This list is based on games that make me go back to play them over and over again. I’ll add criteria such as music, graphics, controls etc. to make my choices as obvious as I can (because anything I think and say should be obvious by default, since I’m that great).
Recently, being the movie junkie I am, I decided to give the movie In Time a chance. You know, the one with Justin Timberlake and Amanda Seyfried in it.
Read more to find out what I thought about it.
To start with the most important of aspects of a movie: The acting.
The acting from all parts was solid and the main characters were believable. The only character I thought was a little bit borderline believable was Philippe Weis (Vincent Kartheiser) but I assume his character is meant to be “washed out” so to say, since he, after all, has lived for a very long time (80+ years) but still looks like 25, with a suffocating personality and strict composture. I assume that I don’t have anyone to compare with in this world which lives in the same conditions, which might be what makes the character less believable.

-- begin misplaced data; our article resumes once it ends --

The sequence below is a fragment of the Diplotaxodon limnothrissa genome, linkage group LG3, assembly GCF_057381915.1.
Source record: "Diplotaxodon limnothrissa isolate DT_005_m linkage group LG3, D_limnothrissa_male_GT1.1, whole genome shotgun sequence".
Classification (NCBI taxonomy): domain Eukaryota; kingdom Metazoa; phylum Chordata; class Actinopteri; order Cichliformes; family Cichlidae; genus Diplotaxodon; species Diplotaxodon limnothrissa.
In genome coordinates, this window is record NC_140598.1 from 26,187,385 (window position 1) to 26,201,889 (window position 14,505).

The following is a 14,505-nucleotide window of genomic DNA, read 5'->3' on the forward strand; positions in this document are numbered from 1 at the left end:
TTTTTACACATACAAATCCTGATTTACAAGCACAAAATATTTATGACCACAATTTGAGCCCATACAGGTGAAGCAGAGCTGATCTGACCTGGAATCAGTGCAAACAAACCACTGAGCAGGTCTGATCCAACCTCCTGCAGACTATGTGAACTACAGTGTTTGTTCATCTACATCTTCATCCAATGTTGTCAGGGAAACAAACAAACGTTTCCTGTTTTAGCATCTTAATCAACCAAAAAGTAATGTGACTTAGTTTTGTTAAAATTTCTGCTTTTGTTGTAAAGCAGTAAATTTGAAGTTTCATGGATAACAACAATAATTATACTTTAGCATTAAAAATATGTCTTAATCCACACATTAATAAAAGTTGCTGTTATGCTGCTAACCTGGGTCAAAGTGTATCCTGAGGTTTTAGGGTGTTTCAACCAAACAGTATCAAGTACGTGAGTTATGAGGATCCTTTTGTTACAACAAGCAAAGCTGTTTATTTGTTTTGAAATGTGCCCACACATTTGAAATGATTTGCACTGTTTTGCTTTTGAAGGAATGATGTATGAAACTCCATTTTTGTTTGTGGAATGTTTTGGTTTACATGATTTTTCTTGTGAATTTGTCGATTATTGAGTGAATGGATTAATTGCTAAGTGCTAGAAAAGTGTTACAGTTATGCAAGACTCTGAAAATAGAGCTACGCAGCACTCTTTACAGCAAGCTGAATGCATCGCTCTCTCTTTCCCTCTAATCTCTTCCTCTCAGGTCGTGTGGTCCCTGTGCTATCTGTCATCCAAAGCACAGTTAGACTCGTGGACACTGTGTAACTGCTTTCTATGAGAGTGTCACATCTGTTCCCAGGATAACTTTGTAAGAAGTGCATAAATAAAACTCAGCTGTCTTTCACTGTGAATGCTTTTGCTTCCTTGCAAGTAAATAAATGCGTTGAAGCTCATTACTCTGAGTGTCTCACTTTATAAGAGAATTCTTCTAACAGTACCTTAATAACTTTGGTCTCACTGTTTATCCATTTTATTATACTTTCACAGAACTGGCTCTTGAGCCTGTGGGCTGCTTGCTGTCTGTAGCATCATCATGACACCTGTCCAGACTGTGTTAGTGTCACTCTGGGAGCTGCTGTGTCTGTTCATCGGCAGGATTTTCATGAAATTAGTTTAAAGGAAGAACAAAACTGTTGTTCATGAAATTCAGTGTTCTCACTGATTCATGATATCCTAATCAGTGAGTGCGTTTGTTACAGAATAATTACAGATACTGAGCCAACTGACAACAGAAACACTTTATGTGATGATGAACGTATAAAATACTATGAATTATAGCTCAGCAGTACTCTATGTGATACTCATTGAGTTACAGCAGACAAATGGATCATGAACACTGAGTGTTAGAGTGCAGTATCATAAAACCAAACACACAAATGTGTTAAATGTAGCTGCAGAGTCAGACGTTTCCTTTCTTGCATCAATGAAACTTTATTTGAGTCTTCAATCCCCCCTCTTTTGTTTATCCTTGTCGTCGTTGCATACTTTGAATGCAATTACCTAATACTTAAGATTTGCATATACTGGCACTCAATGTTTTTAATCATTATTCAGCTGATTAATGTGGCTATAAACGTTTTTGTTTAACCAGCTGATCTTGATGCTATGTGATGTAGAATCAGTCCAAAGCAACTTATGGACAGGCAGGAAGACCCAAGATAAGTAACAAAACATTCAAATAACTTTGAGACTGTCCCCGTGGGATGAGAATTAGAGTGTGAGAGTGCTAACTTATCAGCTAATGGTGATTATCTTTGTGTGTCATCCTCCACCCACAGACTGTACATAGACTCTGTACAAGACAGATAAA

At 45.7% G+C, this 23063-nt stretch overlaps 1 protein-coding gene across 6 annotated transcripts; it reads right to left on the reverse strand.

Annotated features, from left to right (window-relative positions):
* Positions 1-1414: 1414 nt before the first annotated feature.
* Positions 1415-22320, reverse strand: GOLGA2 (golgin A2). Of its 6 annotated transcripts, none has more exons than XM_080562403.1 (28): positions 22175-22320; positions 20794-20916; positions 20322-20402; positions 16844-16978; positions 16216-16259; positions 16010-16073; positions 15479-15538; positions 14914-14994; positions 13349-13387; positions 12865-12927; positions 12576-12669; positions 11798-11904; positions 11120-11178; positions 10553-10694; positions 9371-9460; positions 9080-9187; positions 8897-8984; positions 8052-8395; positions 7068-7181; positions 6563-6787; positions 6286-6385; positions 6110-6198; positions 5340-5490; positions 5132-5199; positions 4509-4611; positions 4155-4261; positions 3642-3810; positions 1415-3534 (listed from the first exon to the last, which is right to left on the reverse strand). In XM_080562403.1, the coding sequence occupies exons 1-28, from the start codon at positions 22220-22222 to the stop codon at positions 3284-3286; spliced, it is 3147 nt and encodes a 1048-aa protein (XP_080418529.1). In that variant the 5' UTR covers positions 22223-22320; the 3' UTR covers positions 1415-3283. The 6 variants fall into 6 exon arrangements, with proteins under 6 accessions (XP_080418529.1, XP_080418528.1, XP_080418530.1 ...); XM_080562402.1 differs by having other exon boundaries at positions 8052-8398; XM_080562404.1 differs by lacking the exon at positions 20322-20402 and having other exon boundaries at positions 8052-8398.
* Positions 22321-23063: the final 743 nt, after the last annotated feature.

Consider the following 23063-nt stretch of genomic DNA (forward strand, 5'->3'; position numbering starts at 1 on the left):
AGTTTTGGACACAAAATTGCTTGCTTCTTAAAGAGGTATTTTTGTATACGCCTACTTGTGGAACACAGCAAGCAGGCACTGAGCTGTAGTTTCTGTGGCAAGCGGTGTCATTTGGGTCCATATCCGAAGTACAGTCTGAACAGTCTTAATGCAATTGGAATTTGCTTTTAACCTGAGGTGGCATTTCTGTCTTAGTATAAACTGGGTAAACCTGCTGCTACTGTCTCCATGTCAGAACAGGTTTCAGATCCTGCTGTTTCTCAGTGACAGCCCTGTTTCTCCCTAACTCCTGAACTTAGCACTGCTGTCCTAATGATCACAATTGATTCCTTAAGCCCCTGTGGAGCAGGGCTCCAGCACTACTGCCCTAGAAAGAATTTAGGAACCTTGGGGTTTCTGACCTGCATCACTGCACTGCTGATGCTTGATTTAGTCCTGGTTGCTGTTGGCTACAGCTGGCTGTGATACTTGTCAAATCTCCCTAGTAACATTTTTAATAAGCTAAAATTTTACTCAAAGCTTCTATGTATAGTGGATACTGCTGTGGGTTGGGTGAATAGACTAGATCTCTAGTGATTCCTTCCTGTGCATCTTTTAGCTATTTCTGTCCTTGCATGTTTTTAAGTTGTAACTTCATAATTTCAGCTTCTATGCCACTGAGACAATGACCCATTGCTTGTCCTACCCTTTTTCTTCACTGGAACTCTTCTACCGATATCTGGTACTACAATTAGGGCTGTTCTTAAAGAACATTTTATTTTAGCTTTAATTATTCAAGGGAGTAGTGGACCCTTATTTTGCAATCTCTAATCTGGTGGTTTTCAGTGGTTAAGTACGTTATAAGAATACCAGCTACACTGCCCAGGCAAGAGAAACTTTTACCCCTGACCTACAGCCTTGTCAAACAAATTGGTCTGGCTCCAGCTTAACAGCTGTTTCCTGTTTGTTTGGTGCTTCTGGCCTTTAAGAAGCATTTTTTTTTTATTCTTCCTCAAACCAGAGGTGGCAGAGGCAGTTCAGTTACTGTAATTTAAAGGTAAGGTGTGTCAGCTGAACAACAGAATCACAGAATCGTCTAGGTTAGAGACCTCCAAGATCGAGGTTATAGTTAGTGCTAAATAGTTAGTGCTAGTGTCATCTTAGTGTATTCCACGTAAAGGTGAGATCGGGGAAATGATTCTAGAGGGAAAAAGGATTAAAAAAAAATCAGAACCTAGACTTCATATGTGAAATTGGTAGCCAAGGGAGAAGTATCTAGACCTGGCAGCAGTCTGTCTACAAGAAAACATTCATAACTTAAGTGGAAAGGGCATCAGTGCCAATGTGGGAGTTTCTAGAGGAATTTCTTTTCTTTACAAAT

The plot was very promising in the beginning with a very compelling story. In the future you pay everything in time. From your 25th birthday and onwards you have to pay in time to live. You work for time and you pay in time. One days blue collar work gives you roughly 1 day to live and then you have to struggle to pay the rent and food bills. Do you want a fancy car? Then you’ll have to pay 65 years. Plus tax.
There are time zones, basically the ghetto who feeds the rich mans city complex (which is New Greenwitch). To leave the ghetto you’ll have to pay 1 year, and then everything in Greenwitch is much more expensive too (like 4 months for a nights stay in a hotel) so what’s the point of trying to escape?
In the ghetto you live from day to day and will die any minute as soon as your “money” runs out. Instant death. And it’s not uncommon to see people laying on the streets dead. In Greenwitch you’re loaded with time and there are people who have the means to live for centuries, no, even millenia or millions of years.
One day Will Salas (Justin Timberlake) loses his mother (which eerily looks to be of the same age as him) to the time system (her time tuns out, literally) and after meeting a man with a century on his hands, saving him and recieving that time as a gift, he embarks on a journey to collapse the system and to bring justice to all the people in the world (much like his own father did). He takes a cab to Greenwitch and there he meets millionaire daughter Sylvia Weis (Amanda Seyfried) and in an attempt to escape the Time Keepers (“financial” cops working to balance the time flow and who catch time robbers) he kidnaps her and she willingly follows him and helps him in his plans.